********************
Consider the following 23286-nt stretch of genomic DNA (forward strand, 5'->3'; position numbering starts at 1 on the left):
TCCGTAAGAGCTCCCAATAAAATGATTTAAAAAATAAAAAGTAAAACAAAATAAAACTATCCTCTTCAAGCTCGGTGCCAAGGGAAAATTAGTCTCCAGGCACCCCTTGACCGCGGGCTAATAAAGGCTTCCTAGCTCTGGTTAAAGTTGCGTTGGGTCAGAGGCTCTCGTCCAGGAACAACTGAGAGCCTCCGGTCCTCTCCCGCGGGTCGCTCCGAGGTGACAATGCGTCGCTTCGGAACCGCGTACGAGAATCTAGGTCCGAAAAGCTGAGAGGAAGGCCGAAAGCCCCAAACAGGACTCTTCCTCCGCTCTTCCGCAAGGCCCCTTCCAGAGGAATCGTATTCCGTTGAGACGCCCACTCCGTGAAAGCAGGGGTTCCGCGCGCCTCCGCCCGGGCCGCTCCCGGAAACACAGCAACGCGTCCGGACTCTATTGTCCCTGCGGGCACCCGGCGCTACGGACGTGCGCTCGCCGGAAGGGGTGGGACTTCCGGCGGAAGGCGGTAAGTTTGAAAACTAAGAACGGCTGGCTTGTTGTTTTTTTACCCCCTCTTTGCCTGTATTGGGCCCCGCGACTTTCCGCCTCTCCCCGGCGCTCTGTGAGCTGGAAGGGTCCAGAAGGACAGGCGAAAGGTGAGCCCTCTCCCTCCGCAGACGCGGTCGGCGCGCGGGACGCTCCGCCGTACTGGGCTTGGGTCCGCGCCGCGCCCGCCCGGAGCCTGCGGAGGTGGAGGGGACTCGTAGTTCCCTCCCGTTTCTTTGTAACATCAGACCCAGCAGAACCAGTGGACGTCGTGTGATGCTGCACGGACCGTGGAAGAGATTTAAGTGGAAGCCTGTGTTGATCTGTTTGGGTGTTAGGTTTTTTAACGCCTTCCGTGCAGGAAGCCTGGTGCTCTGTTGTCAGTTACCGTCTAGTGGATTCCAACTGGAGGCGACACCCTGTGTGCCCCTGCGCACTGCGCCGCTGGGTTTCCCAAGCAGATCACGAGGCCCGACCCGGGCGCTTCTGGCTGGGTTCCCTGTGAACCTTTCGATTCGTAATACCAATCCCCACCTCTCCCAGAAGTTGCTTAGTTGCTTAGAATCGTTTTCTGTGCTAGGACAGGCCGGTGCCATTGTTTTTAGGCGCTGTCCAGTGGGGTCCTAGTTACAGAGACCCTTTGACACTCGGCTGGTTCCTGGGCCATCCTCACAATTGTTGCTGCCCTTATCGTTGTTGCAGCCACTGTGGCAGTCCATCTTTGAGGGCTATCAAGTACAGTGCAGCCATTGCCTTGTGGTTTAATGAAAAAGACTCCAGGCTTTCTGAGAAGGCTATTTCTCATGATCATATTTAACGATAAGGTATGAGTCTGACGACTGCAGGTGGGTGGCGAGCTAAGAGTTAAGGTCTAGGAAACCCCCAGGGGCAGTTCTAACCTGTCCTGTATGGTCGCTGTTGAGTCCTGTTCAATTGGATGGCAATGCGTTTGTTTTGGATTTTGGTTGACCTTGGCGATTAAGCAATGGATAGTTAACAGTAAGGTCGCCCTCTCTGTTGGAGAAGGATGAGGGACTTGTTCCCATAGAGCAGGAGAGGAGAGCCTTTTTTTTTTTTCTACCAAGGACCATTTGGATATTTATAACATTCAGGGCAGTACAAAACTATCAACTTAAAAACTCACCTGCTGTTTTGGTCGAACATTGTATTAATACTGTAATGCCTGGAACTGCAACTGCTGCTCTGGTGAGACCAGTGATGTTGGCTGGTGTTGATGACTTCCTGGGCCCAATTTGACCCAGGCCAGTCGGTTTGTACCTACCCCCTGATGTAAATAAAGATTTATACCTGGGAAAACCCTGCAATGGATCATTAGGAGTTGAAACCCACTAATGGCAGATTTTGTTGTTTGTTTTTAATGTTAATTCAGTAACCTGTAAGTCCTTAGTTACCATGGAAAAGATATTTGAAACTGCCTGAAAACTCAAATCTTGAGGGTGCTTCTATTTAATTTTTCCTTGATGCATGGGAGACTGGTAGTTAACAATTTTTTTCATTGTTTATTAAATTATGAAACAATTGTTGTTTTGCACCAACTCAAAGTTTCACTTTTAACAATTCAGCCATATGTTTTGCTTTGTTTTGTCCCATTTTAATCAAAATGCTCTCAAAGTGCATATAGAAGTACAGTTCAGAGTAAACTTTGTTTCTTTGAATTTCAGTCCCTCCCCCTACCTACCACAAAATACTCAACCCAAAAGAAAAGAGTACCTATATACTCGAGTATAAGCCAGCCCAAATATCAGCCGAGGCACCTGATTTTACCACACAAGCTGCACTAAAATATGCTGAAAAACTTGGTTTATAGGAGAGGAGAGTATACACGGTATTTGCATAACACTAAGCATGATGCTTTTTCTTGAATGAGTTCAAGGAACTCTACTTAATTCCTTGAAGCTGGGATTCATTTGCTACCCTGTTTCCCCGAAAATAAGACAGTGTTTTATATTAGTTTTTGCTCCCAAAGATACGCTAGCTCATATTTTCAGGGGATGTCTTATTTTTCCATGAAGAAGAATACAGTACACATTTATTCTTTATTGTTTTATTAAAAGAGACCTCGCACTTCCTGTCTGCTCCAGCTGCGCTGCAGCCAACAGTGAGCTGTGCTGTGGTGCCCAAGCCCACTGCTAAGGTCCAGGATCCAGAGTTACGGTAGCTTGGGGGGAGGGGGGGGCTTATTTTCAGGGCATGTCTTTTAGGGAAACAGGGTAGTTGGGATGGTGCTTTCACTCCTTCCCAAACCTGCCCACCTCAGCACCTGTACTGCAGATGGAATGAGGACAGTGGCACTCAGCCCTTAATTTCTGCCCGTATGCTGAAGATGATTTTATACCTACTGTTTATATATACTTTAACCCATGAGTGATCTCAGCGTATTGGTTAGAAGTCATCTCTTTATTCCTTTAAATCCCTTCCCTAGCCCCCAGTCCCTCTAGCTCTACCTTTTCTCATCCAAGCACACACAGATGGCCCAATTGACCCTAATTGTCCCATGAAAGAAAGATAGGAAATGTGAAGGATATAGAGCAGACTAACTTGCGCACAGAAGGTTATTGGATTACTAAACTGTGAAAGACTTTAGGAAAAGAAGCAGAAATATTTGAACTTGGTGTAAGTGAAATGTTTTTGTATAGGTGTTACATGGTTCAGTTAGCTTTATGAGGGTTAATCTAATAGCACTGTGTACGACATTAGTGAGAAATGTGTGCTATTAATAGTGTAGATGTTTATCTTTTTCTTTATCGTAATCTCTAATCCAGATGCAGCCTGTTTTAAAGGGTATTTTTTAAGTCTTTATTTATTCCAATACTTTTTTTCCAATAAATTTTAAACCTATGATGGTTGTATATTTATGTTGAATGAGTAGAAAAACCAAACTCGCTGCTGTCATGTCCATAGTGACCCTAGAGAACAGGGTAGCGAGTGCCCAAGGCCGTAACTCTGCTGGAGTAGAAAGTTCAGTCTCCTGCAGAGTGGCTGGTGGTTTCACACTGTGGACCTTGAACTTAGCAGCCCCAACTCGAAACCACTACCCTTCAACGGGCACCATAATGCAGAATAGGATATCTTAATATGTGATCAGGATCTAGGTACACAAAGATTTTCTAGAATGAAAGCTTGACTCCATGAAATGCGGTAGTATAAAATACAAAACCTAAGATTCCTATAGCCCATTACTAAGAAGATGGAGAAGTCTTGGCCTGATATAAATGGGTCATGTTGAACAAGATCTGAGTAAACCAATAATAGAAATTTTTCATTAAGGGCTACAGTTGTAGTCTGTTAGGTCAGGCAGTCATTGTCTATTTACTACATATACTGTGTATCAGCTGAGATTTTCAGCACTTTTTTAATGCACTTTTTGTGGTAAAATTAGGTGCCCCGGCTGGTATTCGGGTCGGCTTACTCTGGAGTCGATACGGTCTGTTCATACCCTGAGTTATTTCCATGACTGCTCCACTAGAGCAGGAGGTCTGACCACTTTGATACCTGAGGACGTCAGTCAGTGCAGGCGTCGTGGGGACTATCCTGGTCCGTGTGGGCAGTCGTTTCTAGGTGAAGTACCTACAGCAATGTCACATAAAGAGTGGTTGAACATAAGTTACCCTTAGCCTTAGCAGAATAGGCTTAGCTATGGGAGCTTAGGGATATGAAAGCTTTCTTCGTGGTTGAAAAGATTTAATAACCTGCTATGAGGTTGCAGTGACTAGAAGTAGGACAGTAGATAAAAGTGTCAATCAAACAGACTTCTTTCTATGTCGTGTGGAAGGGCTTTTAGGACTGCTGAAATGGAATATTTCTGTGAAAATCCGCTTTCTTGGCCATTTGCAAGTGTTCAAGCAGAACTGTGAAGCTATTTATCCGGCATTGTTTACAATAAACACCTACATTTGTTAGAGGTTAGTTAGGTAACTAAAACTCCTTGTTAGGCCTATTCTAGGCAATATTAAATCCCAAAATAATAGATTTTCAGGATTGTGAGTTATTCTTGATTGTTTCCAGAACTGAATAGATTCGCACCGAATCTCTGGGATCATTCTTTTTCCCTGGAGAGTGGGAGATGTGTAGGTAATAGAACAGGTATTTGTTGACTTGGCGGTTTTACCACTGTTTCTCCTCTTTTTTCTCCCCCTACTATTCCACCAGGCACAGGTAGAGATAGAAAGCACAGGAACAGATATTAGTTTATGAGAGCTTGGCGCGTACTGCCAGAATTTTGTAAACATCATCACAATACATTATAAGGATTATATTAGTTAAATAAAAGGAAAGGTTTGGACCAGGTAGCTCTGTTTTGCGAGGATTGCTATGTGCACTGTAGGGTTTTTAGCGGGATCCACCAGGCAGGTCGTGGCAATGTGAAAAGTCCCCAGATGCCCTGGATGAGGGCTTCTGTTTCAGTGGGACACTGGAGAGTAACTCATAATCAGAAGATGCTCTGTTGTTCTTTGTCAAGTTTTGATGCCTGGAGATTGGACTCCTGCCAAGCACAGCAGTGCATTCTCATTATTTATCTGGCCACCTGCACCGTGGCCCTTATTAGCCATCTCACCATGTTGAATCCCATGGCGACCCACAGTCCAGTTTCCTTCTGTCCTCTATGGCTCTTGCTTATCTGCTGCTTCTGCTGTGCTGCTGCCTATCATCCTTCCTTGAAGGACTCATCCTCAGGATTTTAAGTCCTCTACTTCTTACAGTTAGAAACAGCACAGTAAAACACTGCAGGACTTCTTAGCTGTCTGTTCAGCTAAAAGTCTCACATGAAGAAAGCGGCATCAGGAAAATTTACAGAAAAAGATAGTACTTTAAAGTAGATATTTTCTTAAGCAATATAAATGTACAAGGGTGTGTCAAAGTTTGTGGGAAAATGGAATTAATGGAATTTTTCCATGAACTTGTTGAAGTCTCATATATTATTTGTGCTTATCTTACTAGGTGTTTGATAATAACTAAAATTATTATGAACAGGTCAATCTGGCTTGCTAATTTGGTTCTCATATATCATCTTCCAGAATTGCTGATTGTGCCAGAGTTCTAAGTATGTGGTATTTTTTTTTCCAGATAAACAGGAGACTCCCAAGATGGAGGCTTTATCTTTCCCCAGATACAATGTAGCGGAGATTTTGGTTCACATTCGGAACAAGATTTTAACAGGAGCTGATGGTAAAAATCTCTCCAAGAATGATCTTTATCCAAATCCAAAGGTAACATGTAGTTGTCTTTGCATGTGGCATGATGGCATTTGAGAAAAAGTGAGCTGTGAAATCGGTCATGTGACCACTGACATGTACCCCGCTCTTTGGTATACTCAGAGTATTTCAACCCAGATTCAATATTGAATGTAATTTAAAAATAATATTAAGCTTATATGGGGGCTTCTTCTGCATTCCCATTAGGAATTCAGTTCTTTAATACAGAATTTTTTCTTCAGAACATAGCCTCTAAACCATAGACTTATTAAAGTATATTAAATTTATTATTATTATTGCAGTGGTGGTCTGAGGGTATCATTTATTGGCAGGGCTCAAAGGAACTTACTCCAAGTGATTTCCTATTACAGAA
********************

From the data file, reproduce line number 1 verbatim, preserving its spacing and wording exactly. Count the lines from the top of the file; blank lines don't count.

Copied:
Consider the following 23286-nt stretch of genomic DNA (forward strand, 5'->3'; position numbering starts at 1 on the left):